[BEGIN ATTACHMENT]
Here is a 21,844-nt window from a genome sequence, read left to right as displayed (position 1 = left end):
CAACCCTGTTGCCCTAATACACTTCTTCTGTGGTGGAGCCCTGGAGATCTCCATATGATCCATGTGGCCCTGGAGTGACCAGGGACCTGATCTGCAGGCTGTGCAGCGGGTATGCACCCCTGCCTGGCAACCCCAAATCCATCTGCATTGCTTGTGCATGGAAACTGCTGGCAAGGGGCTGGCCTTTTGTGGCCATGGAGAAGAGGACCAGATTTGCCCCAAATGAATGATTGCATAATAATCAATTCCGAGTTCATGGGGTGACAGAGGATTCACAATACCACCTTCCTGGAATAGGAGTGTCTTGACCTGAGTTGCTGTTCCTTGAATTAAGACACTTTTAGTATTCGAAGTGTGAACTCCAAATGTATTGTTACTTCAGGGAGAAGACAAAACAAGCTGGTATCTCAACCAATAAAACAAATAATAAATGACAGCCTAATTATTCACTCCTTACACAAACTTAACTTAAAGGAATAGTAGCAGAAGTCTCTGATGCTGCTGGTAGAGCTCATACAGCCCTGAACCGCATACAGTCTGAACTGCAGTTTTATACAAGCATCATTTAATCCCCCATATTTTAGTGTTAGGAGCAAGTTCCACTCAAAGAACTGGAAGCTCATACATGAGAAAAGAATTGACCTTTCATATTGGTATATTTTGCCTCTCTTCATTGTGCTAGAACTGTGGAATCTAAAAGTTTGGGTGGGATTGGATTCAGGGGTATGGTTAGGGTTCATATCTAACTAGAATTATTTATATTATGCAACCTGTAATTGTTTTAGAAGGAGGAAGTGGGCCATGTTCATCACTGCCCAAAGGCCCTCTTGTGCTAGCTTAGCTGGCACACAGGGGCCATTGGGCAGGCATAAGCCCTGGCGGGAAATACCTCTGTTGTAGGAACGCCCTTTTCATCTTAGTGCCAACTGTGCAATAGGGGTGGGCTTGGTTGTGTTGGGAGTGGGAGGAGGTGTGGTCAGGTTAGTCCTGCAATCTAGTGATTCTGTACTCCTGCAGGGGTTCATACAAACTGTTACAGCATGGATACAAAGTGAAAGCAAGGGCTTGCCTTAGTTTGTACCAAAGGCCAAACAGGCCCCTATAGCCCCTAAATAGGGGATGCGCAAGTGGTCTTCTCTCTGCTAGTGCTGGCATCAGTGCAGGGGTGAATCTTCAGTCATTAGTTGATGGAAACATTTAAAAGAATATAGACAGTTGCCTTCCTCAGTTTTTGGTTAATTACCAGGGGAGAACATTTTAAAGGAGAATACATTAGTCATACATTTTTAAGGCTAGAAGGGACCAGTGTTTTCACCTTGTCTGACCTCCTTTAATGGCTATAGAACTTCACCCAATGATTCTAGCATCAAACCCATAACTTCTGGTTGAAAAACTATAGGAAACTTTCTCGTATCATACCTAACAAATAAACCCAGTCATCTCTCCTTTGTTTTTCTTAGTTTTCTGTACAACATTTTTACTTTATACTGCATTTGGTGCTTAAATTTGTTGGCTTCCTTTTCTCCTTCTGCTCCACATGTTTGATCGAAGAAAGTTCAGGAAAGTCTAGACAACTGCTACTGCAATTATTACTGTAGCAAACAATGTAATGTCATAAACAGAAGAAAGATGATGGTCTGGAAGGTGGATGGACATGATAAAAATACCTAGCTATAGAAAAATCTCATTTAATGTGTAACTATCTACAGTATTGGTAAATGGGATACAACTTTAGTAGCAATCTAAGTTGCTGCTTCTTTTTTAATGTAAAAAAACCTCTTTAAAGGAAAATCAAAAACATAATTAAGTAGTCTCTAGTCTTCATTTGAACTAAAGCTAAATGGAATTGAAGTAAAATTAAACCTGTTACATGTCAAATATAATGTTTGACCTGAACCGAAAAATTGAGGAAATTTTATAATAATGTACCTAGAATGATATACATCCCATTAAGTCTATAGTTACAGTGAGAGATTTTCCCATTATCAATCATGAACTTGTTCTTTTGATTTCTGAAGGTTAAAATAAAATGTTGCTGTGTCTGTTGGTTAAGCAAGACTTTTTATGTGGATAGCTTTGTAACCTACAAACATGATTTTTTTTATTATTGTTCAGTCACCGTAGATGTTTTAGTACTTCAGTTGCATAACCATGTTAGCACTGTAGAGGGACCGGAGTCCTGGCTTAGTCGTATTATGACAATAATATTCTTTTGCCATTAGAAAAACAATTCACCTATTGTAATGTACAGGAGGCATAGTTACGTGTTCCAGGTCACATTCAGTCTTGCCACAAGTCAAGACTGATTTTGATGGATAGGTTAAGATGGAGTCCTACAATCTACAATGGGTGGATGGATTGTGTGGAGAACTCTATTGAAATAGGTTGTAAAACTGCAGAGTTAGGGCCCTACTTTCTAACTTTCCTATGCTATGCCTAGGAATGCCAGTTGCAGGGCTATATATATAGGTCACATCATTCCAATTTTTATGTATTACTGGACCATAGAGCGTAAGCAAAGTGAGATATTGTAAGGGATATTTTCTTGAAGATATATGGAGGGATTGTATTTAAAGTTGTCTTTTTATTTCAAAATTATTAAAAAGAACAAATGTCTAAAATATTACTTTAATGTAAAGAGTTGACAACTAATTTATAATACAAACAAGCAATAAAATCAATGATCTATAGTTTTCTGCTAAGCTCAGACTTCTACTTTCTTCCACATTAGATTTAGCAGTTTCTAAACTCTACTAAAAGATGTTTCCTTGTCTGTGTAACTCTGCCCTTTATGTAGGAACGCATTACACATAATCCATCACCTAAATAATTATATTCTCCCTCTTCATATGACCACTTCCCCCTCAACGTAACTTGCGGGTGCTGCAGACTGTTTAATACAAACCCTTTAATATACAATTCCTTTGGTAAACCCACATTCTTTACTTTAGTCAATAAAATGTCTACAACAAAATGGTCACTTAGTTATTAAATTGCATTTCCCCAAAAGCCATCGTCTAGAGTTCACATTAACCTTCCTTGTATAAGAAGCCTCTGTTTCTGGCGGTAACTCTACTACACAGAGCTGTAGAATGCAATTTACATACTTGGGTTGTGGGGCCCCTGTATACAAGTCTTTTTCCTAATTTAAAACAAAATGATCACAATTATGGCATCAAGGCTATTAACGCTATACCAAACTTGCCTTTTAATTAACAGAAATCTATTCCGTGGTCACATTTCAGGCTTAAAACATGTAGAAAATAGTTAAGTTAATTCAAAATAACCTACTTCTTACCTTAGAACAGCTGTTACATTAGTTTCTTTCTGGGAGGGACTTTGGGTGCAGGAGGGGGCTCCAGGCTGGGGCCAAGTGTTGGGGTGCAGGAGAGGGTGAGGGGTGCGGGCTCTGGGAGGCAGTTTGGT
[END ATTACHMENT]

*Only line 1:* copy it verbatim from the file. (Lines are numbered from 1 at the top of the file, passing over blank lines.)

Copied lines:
Here is a 21,844-nt window from a genome sequence, read left to right as displayed (position 1 = left end):